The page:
Four years may seem far away, but there has already been talk about who the Democratic Party will nominate to run for president in 2020.

A number of lists have floated around with some realistic and some hopeful names. Recently, Vice President Joe Biden made headlines when he said he will run again in 2020 -- much to the surprise of the reporters he was speaking with.

Only time will tell how serious Biden is and who will ultimately run. But here's a look at some of the most common guesses and what they have said about a potential bid at the White House.

Joe Biden: Maybe

Vice President Joe Biden has considered a run

Vice President Joe Biden has considered a run for the White House for many years. He was unsuccessful in 1988 and 2008, and he decided not to run in 2016, primarily because of the death of his oldest son in 2015.

Will he run in 2020?: "I'm not committing not to run," he told reporters on Dec. 5, 2016. "I'm not committing to anything. I learned a long time ago, fate has a strange way of intervening."

(Credit: AFP / Getty Images / Robyn Beck)

Bernie Sanders: Maybe

Sen. Bernie Sanders may have lost the Democratic

Sen. Bernie Sanders may have lost the Democratic nomination this year, but he hasn't ruled out another run. Some of his supporters are already planning for it -- signs reading "Bernie 2020" were held up at a rally in Washington, D.C., after Trump's victory.

Will he run in 2020?: "Four years is a long time from now," he said after the 2016 election. "We'll take one thing at a time, but I'm not ruling out anything."

(Credit: Getty Images / Nicholas Kamm)

Michelle Obama: Not happening

Talk of first lady Michelle Obama running for

Talk of first lady Michelle Obama running for president increased after her powerful DNC speech in July, but she and the president have said multiple times she is not interested in being president.

Will she run in 2020?: "I will not run for president," she said at South by Southwest on March 16, 2016. "No, nope, not going to do it."

And if that isn't enough, President Barack Obama said in January, "There are three things that are certain in life: death, taxes and Michelle is not running for president. That, I can tell you."

(Credit: Getty Images / Jessica Kourkounis)

ADVERTISEMENT

ADVERTISE HERE

Andrew Cuomo: More likely

Some political experts say New York Gov. Andrew

Some political experts say New York Gov. Andrew M. Cuomo has had his eye on the White House for some time, but his relationship with the Clintons stopped him from running in 2016. The governor hasn't said publicly if he is planning to run in 2020, but strategists predict that he is considering it.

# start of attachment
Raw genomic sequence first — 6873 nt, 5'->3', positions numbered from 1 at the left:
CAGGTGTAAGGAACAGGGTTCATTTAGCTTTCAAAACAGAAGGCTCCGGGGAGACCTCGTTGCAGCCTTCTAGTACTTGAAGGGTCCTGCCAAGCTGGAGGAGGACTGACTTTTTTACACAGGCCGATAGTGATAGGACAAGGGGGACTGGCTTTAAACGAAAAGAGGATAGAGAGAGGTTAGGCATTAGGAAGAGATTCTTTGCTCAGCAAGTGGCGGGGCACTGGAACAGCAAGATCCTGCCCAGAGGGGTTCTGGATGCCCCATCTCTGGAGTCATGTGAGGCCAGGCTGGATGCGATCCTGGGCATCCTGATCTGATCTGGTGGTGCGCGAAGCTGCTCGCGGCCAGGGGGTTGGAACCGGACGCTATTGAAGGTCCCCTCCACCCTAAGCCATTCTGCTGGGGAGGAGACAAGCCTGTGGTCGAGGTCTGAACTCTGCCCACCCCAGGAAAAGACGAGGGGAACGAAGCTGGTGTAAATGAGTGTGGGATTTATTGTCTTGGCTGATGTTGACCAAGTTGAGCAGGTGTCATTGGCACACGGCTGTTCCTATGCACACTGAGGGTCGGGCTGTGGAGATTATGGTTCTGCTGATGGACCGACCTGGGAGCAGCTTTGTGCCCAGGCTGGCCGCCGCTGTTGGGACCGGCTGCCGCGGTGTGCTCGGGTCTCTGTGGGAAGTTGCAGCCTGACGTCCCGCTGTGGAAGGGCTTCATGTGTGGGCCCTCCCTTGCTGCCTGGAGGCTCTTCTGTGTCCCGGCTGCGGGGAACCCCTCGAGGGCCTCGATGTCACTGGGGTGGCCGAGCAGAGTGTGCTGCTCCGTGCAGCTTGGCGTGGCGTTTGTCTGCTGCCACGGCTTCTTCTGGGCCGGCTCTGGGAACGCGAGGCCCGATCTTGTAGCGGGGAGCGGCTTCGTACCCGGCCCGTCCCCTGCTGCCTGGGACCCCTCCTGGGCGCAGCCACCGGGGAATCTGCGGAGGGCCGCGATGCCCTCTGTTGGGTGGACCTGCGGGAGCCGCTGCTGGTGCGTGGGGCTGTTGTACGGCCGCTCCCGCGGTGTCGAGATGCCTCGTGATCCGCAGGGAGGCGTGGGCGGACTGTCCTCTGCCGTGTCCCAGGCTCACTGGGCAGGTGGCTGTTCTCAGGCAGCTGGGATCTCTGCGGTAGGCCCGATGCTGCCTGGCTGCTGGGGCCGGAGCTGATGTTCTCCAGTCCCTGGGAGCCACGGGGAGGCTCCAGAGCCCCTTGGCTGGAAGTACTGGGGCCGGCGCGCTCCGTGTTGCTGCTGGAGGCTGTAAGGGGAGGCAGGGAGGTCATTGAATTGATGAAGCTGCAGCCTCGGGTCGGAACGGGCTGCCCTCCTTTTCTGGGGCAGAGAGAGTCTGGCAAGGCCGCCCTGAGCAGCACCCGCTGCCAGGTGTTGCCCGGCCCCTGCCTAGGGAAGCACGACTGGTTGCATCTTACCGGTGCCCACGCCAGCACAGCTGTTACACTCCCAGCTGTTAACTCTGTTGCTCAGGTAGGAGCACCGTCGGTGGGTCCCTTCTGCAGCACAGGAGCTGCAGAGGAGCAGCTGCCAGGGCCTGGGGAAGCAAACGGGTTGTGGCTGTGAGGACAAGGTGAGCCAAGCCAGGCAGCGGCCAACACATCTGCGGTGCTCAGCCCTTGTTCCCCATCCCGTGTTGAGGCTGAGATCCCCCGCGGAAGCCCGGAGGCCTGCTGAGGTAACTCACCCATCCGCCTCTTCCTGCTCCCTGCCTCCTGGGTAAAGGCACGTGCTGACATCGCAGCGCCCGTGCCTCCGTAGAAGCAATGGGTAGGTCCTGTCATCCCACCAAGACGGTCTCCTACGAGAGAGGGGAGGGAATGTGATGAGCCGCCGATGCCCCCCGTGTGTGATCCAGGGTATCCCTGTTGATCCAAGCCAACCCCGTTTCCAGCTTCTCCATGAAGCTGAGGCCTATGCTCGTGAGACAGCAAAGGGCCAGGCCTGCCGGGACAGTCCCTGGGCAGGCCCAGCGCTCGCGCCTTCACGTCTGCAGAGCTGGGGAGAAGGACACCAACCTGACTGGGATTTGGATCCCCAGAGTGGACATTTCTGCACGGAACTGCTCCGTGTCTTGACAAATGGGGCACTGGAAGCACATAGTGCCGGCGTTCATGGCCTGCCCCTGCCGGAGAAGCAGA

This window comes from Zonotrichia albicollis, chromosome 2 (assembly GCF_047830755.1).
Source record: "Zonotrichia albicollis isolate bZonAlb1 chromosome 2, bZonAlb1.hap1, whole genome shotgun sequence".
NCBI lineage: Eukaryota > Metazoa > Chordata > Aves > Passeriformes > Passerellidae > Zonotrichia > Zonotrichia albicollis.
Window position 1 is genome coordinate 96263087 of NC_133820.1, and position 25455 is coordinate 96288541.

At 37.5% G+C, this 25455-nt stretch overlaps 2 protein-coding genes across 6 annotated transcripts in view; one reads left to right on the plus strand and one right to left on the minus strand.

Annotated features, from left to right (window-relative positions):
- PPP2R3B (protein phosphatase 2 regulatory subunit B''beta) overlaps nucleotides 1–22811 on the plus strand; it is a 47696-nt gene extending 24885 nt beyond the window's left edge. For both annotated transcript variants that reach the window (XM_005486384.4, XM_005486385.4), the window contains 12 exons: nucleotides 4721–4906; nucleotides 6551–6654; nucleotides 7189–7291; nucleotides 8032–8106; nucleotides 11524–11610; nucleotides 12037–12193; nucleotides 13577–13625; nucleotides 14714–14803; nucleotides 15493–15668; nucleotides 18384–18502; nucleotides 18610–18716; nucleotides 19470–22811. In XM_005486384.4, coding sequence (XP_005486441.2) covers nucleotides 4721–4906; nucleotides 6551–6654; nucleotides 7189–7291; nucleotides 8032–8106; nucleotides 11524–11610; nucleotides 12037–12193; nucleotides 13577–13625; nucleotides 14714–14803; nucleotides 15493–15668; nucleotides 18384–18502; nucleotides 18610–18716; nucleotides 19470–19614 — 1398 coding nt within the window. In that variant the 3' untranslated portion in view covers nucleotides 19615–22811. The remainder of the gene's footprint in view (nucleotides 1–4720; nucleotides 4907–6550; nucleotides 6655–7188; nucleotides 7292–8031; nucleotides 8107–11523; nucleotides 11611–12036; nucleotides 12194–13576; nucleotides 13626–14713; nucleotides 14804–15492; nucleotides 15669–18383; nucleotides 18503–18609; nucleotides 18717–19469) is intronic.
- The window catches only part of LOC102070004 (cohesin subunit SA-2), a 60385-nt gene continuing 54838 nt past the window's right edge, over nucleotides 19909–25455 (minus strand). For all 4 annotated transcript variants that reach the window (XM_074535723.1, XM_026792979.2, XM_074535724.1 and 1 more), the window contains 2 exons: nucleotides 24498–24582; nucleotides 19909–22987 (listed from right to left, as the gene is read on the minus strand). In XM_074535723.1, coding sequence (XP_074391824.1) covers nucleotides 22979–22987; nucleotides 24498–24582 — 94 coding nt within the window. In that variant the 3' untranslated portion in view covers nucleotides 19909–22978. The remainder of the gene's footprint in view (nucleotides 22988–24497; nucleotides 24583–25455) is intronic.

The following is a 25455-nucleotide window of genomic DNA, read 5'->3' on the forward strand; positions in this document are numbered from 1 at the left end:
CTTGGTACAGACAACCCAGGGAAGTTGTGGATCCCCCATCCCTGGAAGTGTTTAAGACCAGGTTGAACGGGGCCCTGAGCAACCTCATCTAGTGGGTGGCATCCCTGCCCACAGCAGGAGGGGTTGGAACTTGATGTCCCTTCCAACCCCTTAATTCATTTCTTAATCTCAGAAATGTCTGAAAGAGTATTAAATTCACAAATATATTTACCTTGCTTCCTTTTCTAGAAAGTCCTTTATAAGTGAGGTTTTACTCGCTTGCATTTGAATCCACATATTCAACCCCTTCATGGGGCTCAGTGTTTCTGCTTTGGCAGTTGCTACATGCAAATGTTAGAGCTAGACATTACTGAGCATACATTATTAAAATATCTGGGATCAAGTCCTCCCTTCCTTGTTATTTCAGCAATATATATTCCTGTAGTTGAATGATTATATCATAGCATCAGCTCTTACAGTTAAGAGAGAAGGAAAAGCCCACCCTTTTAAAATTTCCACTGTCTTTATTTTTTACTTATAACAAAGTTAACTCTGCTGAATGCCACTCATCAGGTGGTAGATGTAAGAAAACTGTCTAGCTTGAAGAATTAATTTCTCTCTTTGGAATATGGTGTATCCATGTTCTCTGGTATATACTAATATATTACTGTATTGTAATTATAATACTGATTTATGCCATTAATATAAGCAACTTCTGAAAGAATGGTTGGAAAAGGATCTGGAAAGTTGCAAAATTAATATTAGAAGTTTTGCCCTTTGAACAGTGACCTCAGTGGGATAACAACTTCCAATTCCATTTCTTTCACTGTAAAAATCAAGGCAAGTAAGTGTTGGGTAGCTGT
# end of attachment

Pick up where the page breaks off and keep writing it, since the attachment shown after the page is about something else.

Will he run in 2020?: "I see a role for myself as governor of the state of New York,'' he said when asked what national role he sees for himself after the presidential election. But he's also not putting down the rumors that he wants to run.

(Credit: AFP / Getty Images / Kena Betancur)

Cory Booker: Maybe

New Jersey Sen. Cory Booker's speech at the

New Jersey Sen. Cory Booker's speech at the Democratic National Convention in July spurred talk of him making a future run for the White House. Booker has said he doesn't want to be president in the past, but many pundits still consider him a likely contender.

Will he run in 2020?: "The dust hasn't even settled from the 2016 election -- the absolute last thing on my mind is the next one," Booker said after the election. "My focus is on the immediate priorities of working to unite our country."

(Credit: AFP / Getty Images / Robyn Beck)

Elizabeth Warren: Probably not

Many people on Twitter immediately started talking about

Many people on Twitter immediately started talking about Massachusetts Sen. Elizabeth Warren running for president after Donald Trump's victory in November. Warren passed on running for the top office in 2016, and has said she does not regret that decision. While things could change in the next few years, Warren has been pretty adamant about not running.

Will she run in 2020?: "I'm not running and I'm not going to run," she said in 2015.

(Credit: Getty Images / Paul Zimmerman)